"I miss my wife" is all Tony has by way of explanation. "I want to get away from here."
Tony is in a hurry but not rushing. Methodically, as if following a well-practiced escape plan, he takes about 15 minutes to get a backpack ready: laptop, a change of clothes, a few other essentials. The rest of his belongings he leaves behind. Tony and Estevam walk into the hall, the movement clicking on the light, down the elevator, toward the bar, left past the front desk. When Tony steps out of the hotel, there is no turning back.
The airport sits about 10 miles south of the main urban corridor, on the road winding down toward the lake, past the zoo. Tony begins to lose control. He has fought so hard for the past four days, trying to talk these feelings away or stuff them deep down inside and get through just one more season. But he can fight no longer. Now he must Run! There is a cost for crossing the thin line between imaginary and real, between light and dark.
"I'm afraid," he sobs.
"What are you afraid of?" Estevam asks.
"There is someone trying to get me."
Tony doesn't answer. He weeps. He is silent. He weeps again. An elaborate drama is playing out in his head, behind a thick stage curtain, the tears muffled noises that let his audience of one know something is happening, something powerful and awful, even if Estavam cannot catch a glimpse of the action.
Finally, they arrive at the airport. Tony asks Estevam to wait, then goes inside alone. Only he does not buy a plane ticket home. Who knows why? Instead, he purchases a ticket to Natal, a beach town in the northeast of Brazil. He is planning to fly there, where his friend Erika lives, then figure out what to do next. Erika worked at the hotel where he stayed when he played here before. At security, though, he hits a wall: He doesn't have his passport. The team has it. With a game each day and the need to provide documents for each player before each game, it's easier if the team keeps them. It's standard practice, but Tony's sure the team is in on this plot to kill him. Can't ask the team. Now he doesn't know what to do.
Estevam, sitting in his car, watches his friend coming out of the airport. Tony looks scared. His plan has fallen apart. Without structure, the night becomes even more frightening.
"So tell me what you wanna do now," Estevam says.
"I don't know," Tony says. "Please help me."
To Estevam, who is also nervous now, this feels like a spy movie. He has known Tony for years, and if someone is trying to kill Tony, might they also try to kill him? He thinks. Thinks. Thinks. He and Tony call Lori, and a new plan is hatched. The bus station. Goiania is a city close to Brasilia. Buses leave every hour. Tony likes this. He has a friend in Goiania, an ex-girlfriend, Daniela. They drive back toward Brasilia, to the bus station, a half-hour trip.
Estevam still doesn't understand. "Let's go to the police," he says.
Tony says no. No cops. No U.S. Embassy. Only escape.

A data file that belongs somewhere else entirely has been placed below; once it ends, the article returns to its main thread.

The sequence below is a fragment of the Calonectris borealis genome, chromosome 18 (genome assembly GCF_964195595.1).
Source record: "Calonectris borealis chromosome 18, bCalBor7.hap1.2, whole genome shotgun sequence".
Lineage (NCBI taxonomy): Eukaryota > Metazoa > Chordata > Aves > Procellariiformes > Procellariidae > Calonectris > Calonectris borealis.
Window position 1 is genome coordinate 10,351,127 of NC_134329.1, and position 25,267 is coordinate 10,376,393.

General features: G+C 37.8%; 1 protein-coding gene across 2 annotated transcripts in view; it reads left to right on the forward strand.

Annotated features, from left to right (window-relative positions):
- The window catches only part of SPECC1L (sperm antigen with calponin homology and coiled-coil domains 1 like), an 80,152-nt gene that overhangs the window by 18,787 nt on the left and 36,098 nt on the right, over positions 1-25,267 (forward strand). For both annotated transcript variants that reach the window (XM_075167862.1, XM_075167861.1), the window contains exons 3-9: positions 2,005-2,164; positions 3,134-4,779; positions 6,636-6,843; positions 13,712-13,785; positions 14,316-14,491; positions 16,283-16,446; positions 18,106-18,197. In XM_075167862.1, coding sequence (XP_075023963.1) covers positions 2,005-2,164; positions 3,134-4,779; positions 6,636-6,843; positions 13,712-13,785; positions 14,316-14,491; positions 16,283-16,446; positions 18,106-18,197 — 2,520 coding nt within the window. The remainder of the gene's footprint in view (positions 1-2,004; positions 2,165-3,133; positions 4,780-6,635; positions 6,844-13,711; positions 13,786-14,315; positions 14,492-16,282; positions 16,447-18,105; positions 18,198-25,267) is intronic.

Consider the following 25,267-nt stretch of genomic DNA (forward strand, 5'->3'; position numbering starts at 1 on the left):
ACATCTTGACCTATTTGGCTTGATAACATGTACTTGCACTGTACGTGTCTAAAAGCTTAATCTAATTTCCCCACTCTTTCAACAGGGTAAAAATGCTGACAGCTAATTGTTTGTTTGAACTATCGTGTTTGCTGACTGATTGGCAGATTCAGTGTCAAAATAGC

The bus station finally appears in front of them, and the two men go inside. Tony purchases a ticket, and Estevam walks him to the correct bus. Something is coming to an end. Both men sense it. Tony hugs his teammate and says, "You live in my heart."
Estevam searches for the words. "Go with God," he says.
The tears are gone, replaced by a lost look in Tony's eyes. What is going on behind those eyes? What do they see? Estevam searches his friend's face for clues, for some sort of road map of the journey to come. He sees sadness but also relief. Tony climbs the bus steps and finds his seat. The bus pulls away. Before it leaves the comforting glow of the station, Estevam sees Tony sitting by the window. The men lock eyes a final time. Tony gives him a thumbs up. In the last breath of the vanishing light, he takes his right hand and beats on his chest.
You live in my heart.
The first time, eight years ago, he was in South Korea playing basketball. He was out with a teammate, Derrick Johnson, and two girls in the VIP section of a Seoul club. A group of Korean men, speaking Russian, attacked the woman with Tony, striking her in the face with a bottle. Later, after she had jumped in their cab to escape, a van chased them down, cut them off on a bridge and the woman was yanked from the car by the same men. Johnson laughed it off. Tony didn't. He started seeing danger in every shadow. He stopped going out. Something inside of him changed. "From there I saw the paranoia," Johnson says. "Tony made it through the rest of the season. It was toward the end of the season. The paranoia didn't happen to the point where he left." Tony eventually got home and everything was fine. He'd left the fear in Korea.
The second time was three years ago, in Brazil. That time, he could not control it. He'd been there for five seasons, a popular star, leading his team to titles. Kids rushed to him after games for hugs and autographs. Girls waited at every exit of the gym. Everybody loved Tony Harris. But on Feb. 11, 2005, soon after returning to the country after being in America for a few months, he said he had food poisoning and refused to play or go to the hospital or even leave the locker room until the game was over. Bad shrimp, he said. The next day, at 6 a.m., he called the team's general manager and asked for a ride to the airport. He had to get home immediately. Tony paid for his own ticket.